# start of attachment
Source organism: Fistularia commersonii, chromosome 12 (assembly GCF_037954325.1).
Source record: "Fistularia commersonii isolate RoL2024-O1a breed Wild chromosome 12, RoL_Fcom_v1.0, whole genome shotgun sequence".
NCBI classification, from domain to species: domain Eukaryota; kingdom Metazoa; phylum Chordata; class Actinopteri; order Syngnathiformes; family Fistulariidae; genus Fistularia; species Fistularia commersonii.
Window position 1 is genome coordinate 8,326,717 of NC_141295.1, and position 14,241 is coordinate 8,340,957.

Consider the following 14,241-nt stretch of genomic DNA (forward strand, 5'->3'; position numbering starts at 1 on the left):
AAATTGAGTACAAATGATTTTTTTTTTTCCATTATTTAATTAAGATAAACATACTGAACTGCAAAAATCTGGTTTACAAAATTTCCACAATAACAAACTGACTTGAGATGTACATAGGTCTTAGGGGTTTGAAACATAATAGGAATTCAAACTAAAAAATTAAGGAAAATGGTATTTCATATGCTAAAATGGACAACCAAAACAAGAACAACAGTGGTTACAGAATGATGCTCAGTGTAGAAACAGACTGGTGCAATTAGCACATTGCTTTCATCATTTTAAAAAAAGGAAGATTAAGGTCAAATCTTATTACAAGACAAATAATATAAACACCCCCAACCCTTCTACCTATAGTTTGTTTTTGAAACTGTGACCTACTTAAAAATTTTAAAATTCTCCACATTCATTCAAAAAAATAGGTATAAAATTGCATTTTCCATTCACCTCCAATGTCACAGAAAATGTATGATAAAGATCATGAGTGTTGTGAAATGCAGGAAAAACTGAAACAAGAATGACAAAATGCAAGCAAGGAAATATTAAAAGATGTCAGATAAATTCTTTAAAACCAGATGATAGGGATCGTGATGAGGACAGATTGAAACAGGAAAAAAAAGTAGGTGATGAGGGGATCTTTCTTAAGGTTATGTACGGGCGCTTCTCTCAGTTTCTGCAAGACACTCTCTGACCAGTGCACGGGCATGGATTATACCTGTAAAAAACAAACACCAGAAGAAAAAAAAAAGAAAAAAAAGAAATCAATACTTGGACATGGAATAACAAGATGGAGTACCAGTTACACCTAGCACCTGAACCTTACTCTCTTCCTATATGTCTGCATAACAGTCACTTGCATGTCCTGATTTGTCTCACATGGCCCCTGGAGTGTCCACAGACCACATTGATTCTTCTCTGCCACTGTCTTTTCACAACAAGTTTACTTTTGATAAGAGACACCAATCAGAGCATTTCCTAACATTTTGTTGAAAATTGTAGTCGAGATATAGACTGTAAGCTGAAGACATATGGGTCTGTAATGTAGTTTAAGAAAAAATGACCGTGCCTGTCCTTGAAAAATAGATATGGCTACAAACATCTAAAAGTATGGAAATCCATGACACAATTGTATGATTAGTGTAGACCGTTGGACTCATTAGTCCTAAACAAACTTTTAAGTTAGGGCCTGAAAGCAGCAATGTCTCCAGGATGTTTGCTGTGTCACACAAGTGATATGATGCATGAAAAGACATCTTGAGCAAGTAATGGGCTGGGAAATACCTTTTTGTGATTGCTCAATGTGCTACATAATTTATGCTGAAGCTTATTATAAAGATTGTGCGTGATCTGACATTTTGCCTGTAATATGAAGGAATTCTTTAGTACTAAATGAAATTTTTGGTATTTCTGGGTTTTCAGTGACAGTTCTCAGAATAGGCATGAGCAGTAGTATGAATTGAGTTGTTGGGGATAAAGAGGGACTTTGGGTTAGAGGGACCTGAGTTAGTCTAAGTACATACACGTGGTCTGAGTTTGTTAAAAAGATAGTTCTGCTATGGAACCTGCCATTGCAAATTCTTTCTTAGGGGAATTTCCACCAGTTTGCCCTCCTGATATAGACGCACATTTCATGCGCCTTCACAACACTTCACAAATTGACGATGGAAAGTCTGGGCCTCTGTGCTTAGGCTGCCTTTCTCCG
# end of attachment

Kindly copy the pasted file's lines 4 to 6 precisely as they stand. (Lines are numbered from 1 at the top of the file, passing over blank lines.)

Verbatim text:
Window position 1 is genome coordinate 8,326,717 of NC_141295.1, and position 14,241 is coordinate 8,340,957.

Consider the following 14,241-nt stretch of genomic DNA (forward strand, 5'->3'; position numbering starts at 1 on the left):
AAATTGAGTACAAATGATTTTTTTTTTTCCATTATTTAATTAAGATAAACATACTGAACTGCAAAAATCTGGTTTACAAAATTTCCACAATAACAAACTGACTTGAGATGTACATAGGTCTTAGGGGTTTGAAACATAATAGGAATTCAAACTAAAAAATTAAGGAAAATGGTATTTCATATGCTAAAATGGACAACCAAAACAAGAACAACAGTGGTTACAGAATGATGCTCAGTGTAGAAACAGACTGGTGCAATTAGCACATTGCTTTCATCATTTTAAAAAAAGGAAGATTAAGGTCAAATCTTATTACAAGACAAATAATATAAACACCCCCAACCCTTCTACCTATAGTTTGTTTTTGAAACTGTGACCTACTTAAAAATTTTAAAATTCTCCACATTCATTCAAAAAAATAGGTATAAAATTGCATTTTCCATTCACCTCCAATGTCACAGAAAATGTATGATAAAGATCATGAGTGTTGTGAAATGCAGGAAAAACTGAAACAAGAATGACAAAATGCAAGCAAGGAAATATTAAAAGATGTCAGATAAATTCTTTAAAACCAGATGATAGGGATCGTGATGAGGACAGATTGAAACAGGAAAAAAAAGTAGGTGATGAGGGGATCTTTCTTAAGGTTATGTACGGGCGCTTCTCTCAGTTTCTGCAAGACACTCTCTGACCAGTGCACGGGCATGGATTATACCTGTAAAAAACAAACACCAGAAGAAAAAAAAAAGAAAAAAAAGAAATCAATACTTGGACATGGAATAACAAGATGGAGTACCAGTTACACCTAGCACCTGAACCTTACTCTCTTCCTATATGTCTGCATAACAGTCACTTGCATGTCCTGATTTGTCTCACATGGCCCCTGGAGTGTCCACAGACCACATTGATTCTTCTCTGCCACTGTCTTTTCACAACAAGTTTACTTTTGATAAGAGACACCAATCAGAGCATTTCCTAACATTTTGTTGAAAATTGTAGTCGAGATATAGACTGTAAGCTGAAGACATATGGGTCTGTAATGTAGTTTAAGAAAAAATGACCGTGCCTGTCCTTGAAAAATAGATATGGCTACAAACATCTAAAAGTATGGAAATCCATGACACAATTGTATGATTAGTGTAGACCGTTGGACTCATTAGTCCTAAACAAACTTTTAAGTTAGGGCCTGAAAGCAGCAATGTCTCCAGGATGTTTGCTGTGTCACACAAGTGATATGATGCATGAAAAGACATCTTGAGCAAGTAATGGGCTGGGAAATACCTTTTTGTGATTGCTCAATGTGCTACATAATTTATGCTGAAGCTTATTATAAAGATTGTGCGTGATCTGACATTTTGCCTGTAATATGAAGGAATTCTTTAGTACTAAATGAAATTTTTGGTATTTCTGGGTTTTCAGTGACAGTTCTCAGAATAGGCATGAGCAGTAGTATGAATTGAGTTGTTGGGGATAAAGAGGGACTTTGGGTTAGAGGGACCTGAGTTAGTCTAAGTACATACACGTGGTCTGAGTTTGTTAAAAAGATAGTTCTGCTATGGAACCTGCCATTGCAAATTCTTTCTTAGGGGAATTTCCACCAGTTTGCCCTCCTGATATAGACGCACATTTCATGCGCCTTCACAACACTTCACAAATTGACGATGGAAAGTCTGGGCCTCTGTGCTTAGGCTGCCTTTCTCCG